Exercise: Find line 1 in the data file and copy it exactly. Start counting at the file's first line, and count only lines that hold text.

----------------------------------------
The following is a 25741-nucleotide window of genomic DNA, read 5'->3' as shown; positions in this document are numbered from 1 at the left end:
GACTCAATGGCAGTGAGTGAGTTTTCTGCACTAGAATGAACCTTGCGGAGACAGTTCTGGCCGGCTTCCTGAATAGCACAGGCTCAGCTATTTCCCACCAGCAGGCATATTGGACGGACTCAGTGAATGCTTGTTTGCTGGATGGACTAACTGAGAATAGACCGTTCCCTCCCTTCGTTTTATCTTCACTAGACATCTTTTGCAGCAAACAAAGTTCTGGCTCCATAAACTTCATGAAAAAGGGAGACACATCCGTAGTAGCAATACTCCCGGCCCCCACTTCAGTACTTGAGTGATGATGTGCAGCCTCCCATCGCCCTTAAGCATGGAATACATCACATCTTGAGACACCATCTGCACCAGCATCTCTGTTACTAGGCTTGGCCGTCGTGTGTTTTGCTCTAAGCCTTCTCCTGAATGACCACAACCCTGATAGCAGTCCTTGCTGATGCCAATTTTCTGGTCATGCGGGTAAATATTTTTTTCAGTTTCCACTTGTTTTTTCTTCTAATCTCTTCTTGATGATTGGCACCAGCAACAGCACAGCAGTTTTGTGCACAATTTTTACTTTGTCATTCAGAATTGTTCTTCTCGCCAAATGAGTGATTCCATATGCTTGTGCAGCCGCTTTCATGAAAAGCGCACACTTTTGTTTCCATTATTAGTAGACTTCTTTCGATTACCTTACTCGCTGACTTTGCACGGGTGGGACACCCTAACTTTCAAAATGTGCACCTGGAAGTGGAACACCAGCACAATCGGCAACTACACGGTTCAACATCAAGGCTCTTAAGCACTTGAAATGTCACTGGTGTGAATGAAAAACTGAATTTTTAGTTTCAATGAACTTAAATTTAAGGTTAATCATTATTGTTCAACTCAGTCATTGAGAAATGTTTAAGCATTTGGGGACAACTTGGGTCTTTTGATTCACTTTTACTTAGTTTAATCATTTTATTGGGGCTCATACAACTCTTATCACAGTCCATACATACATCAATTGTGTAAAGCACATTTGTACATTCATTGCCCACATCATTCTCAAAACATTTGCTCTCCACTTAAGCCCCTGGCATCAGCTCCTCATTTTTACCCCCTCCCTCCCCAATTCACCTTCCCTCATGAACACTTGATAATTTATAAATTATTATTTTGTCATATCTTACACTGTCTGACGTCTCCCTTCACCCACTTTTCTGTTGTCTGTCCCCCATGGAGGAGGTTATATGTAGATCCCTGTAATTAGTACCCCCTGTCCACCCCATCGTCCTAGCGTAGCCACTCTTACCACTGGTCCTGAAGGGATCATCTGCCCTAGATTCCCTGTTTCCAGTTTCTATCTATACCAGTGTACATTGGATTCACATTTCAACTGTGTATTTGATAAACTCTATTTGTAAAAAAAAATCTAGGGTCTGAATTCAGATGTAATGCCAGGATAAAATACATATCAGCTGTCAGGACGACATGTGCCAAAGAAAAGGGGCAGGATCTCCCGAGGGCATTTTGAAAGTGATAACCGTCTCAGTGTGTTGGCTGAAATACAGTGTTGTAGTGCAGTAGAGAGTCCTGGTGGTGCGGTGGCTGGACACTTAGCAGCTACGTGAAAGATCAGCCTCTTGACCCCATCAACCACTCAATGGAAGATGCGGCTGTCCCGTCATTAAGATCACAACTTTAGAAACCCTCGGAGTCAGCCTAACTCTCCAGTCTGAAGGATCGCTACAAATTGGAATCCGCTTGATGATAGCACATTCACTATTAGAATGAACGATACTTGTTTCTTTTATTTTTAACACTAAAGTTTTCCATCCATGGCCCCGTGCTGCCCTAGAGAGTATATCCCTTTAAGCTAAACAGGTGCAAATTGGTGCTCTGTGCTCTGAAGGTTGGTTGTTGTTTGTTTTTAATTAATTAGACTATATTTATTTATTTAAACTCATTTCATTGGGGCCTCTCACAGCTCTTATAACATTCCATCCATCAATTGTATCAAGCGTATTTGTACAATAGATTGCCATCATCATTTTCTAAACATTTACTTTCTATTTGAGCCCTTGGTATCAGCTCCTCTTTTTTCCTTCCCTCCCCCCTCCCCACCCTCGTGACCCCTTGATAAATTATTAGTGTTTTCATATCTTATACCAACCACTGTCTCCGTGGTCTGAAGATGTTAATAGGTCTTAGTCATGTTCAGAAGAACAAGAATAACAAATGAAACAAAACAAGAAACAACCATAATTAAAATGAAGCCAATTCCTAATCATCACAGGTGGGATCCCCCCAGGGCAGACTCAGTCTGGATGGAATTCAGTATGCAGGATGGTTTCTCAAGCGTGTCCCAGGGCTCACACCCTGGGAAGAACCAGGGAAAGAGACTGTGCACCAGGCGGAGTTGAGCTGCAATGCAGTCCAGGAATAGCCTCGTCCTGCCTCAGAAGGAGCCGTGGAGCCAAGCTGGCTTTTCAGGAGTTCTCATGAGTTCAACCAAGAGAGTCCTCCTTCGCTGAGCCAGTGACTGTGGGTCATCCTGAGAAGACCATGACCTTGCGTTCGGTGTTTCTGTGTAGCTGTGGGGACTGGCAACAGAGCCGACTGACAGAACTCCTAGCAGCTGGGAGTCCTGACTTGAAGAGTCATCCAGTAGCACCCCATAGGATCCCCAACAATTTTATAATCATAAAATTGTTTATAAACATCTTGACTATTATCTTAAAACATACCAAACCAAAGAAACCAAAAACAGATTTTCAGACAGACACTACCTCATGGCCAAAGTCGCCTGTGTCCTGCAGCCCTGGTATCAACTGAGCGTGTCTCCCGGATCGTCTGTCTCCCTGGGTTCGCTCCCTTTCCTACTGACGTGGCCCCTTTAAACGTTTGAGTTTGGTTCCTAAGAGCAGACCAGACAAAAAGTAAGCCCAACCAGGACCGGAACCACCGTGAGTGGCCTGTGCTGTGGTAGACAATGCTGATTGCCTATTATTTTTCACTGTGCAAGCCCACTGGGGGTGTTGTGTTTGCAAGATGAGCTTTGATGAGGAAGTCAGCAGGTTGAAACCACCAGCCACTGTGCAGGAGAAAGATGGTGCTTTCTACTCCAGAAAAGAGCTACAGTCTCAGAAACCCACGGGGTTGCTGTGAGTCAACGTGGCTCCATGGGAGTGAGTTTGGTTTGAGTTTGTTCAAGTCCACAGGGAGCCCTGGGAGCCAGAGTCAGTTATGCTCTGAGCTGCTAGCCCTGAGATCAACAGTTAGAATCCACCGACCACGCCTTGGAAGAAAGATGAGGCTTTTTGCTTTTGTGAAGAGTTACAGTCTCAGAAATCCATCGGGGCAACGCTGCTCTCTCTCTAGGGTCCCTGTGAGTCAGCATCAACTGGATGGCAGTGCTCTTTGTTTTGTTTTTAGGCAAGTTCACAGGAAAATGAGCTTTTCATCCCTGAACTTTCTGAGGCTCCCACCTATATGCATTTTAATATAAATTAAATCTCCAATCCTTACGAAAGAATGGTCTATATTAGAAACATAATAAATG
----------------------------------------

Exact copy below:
The following is a 25741-nucleotide window of genomic DNA, read 5'->3' as shown; positions in this document are numbered from 1 at the left end: